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You know your uncle, the one always telling you about Jewish Nobel Prize winners? Well he’s kvelling this week, what with four Jewish scientists winning the Nobel Prize in chemistry, physics and medicine.
Deep in the JTA Archive, however, not everyone was always so excited about Jewish Nobel Laureates.
Professor Philipp Eduard Anton von Lenard, pictured above, won the 1905 Nobel Prize in physics for his work on cathode rays. In February 1923, JTA reported that "P. Leonard" protested the 1921 Prize awarded to Albert Einstein — a.k.a. Albert Freakin’ Einstein — whom he accused of possessing "insufficient German spirit." (It’s possible that Lenard was operating under the misconception that Einstein had been awarded the Nobel Prize in German spirit.) At the time, Einstein was unable to comment because he was in Palestine “in connection with the preparation of plans for the Hebrew University in Jerusalem."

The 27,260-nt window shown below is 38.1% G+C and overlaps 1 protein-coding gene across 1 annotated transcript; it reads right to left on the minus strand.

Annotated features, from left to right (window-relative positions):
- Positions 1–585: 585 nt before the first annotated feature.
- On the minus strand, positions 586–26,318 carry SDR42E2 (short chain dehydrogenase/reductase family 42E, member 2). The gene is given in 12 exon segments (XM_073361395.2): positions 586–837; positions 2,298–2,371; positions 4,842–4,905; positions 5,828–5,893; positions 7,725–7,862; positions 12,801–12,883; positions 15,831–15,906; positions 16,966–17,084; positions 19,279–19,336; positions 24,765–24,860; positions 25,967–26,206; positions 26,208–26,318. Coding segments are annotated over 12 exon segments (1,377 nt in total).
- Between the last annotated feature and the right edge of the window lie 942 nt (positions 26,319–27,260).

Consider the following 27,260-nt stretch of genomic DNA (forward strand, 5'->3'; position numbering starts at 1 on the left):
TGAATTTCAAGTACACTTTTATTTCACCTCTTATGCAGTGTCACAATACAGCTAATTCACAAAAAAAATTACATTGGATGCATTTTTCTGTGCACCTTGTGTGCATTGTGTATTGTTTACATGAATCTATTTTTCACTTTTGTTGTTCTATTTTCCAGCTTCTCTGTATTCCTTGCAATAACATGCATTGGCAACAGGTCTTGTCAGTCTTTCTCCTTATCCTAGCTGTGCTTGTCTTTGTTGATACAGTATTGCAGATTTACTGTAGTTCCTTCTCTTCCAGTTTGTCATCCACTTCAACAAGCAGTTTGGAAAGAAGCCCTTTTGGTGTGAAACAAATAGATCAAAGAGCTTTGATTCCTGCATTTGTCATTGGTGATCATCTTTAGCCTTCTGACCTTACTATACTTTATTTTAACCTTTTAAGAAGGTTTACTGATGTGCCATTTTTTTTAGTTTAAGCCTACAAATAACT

Our archive provides some schadenfreude: Leonard was forced to resign from the University of Heidleberg because he refused to suspend his classes during the funeral of Dr. Walter Rathenau, the former German foreign minister murdered in an anti-Semitic assassination on June 24, 1922.
Leonard would later go on to become a prominent proponent of "Aryan Physics" in the Third Reich.